YOU ARE HERE: LAT HomeCollections

A Day of Snakes and Oaks in Cheeseboro : Canyon Hikers Tread a New Trail

May 30, 1985|T. W. McGARRY | Times Staff Writer

While others were taking advantage of the Memorial Day holiday by sleeping late or preparing a leisurely picnic, about 80 hikers were helping break in a new portion of a national recreation area in the Santa Monica Mountains, viewing old oaks and meeting young snakes.

The hikers joined a tour organized by the California Native Plant Society to inaugurate Lower Cheeseboro Canyon, the latest addition to the Santa Monica Mountains National Recreation Area. The National Park Service acquired the 337-acre property for the recreation area, a patchwork of 150,000 acres of local, state and federal parks and privately owned land that encompasses 50 miles from Griffith Park in Los Angeles to Point Mugu State Park on the Pacific Ocean.

The five-mile-long canyon is just north of the Ventura Freeway about seven miles west of Woodland Hills, between Agoura Hills and Hidden Hills, running northward into Ventura County.

The main scenery of the canyon, which was mostly cattle pasture until the park service took it over last month, is hillsides of valley oaks, some of them 300 to 400 years old and up to 12 feet around.

Hikers Warned of Snakes

Another sight greeted the arriving hikers Monday morning--Nick Dounias, an auto parts salesman who lives in a house beside the canyon entrance, holding aloft a snake at least three feet long, which writhed around his forearm as he pinched it behind the head.

The hike's organizers had already warned walkers to watch out for rattlesnakes. ("Placid, easygoing creatures who just resent getting stepped on," Dave Brown, one of the hike leaders, called them. "Just don't get in their space.")

Dounias was displaying not a rattler, but a large gopher snake he had caught beside the trail. "An absolute pussycat of a snake," he called it, more interested in a rodent breakfast than frightening sightseers.

About a dozen small children in the group dashed toward Dounias to get a closer look at the snake, giving high shrieks of delighted alarm. Ten-year-old Milena Morris of Moorpark reached out tentatively and stroked the wriggling scales.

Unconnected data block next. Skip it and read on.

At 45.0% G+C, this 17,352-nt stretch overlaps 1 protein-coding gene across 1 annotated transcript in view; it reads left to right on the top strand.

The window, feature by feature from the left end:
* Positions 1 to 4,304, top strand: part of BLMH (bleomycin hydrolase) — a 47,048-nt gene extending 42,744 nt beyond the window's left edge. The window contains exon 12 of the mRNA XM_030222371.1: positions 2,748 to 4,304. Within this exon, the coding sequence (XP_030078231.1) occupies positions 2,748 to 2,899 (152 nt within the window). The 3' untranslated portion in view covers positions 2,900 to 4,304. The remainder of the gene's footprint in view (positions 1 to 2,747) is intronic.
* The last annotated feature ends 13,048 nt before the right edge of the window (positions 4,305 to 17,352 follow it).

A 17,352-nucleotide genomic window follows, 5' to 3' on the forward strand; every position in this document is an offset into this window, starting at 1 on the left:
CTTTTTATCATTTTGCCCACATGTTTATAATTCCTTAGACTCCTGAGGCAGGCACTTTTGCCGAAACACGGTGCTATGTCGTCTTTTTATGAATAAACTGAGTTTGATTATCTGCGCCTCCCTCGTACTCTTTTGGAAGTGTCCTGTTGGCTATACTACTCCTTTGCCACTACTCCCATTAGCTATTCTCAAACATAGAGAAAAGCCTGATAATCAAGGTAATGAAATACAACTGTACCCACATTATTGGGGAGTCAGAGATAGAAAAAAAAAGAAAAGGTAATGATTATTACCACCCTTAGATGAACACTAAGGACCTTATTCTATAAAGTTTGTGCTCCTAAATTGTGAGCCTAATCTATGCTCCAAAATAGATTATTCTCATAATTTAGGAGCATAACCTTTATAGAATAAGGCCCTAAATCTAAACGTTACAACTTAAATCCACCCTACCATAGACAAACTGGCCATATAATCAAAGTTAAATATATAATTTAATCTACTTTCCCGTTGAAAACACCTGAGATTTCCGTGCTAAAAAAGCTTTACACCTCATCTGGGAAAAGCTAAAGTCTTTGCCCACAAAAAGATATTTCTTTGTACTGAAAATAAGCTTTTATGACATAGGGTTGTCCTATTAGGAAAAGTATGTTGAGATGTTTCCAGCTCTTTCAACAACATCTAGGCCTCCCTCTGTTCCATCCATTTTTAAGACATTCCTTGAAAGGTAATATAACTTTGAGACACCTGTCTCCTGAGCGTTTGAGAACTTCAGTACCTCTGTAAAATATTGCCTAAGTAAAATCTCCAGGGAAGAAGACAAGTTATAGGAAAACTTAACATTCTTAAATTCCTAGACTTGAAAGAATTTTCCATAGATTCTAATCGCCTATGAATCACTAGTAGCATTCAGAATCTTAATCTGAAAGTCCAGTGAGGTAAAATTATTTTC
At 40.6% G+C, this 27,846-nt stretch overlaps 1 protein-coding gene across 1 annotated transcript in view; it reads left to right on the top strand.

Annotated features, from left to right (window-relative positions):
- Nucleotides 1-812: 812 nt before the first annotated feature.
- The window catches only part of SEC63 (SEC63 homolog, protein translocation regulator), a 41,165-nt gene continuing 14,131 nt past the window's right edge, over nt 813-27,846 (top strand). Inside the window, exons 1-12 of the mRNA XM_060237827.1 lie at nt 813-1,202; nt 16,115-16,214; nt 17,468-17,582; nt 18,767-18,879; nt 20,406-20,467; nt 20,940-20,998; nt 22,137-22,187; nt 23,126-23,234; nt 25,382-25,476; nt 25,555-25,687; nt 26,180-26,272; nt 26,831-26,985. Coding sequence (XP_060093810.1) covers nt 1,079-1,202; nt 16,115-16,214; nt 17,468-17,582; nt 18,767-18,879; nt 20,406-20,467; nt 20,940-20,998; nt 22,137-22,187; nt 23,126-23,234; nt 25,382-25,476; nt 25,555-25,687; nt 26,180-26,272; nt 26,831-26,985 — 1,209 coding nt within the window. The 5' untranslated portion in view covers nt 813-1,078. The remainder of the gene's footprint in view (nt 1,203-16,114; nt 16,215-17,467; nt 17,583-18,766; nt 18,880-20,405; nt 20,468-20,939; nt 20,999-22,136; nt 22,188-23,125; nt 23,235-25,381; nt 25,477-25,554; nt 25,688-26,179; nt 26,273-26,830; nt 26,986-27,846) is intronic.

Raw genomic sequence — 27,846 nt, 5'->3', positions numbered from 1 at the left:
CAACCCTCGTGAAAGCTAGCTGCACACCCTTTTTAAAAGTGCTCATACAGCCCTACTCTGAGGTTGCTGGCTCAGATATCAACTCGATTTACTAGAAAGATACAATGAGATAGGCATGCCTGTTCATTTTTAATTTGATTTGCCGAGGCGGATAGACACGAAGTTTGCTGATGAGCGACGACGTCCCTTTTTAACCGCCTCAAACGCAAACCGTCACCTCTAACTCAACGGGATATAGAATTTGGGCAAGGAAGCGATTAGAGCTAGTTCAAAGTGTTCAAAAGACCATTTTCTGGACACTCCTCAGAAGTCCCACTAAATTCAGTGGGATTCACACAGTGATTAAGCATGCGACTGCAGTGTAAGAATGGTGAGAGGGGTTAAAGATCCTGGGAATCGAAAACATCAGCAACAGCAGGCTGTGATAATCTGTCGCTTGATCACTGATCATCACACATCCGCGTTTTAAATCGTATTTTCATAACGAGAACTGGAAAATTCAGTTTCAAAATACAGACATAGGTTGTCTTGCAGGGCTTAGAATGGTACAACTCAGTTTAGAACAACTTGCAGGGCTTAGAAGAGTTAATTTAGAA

"It felt . . . like . . . real weird," she said.

Small, but Dangerous

Later, as the long file of hikers straggled down a shady avenue of ancient oak trees, they did come across a rattler. One of the hikers almost stepped on the baby snake, about six inches long, crossing the trail.

"It's so small. It couldn't hurt you, could it?" another hiker asked.

She was assured it was wiser not to test its powers. A flyer on rattlesnakes prepared by the California Department of Fish and Game, which was made available to walkers before the hike began, warned that "rattler babies have venom and short fangs and are dangerous at birth."

The little serpent coiled and uncoiled nervously while a surrounding group of hikers tried to take photographs of it. Then the snake slithered rapidly away.

The put-upon snake had a sympathetic observer in Jo Kitz, vice president of the Santa Monica Mountains Chapter of the California Native Plant Society and one of the chief organizers of the hike.

Canyon Restoration

The society plans to work with the park service to restore the canyon to its natural state and allow visitors to enjoy the site without harming the land or its wildlife, she said. Of particular concern, she said, is the period from January to May, when the many hawks that make their homes in the canyon lay eggs and hatch chicks.

The society's role is to help bring back the plants native to the area. Years of cattle grazing have changed the area's vegetation, replacing native grasses with other species and preventing the growth of a new generation of valley oaks to replace the patriarchs that dot the hills, said Brown, a Calabasas resident who teaches history at Valley College.

Cattle ate the acorns that would have seeded new trees, along with the young trees themselves, which can take a century to establish deep roots before they mature.

The park does not yet have parking, bathrooms, water, a ranger post or any other facilities for individual visits, and the entrance gate is chained closed except for group tours.

The Lower Cheeseboro Canyon tract leads into the 1,810-acre upper canyon area in Ventura County, which the park service bought in 1981.

The lower canyon was purchased by the park service in January in a controversial deal.

The land was bought from a real estate development firm for $7.5 million by the Trust for Public Land, a nonprofit conservation group based in San Francisco that has acquired and transferred parkland to public agencies in 20 states. The group in turn sold the land for $8 million to the park service, adding the $500,000 profit to its fund for future land purchases.

Critics of the deal alleged that the land was not properly appraised and the price may have been too high.

Prevented Development

Defenders of the purchase attributed the price to the high cost of suburban land in Southern California. The trust, by taking out an option on the land in 1983 when the park service had no funds for such acquisitions, prevented it from being turned into home sites, they said.

The controversy led Western regional officials of the park service to tighten controls over land purchases. Officials said the park service no longer would buy land from intermediaries, such as the Trust for Public Land, without commissioning its own appraisal of the land.

The four-hour hike on Monday morning was the third of four group outings organized by the society and open to the public. The fourth hike is scheduled to be a shorter evening stroll beginning about 5:30 June 9.

Los Angeles Times Articles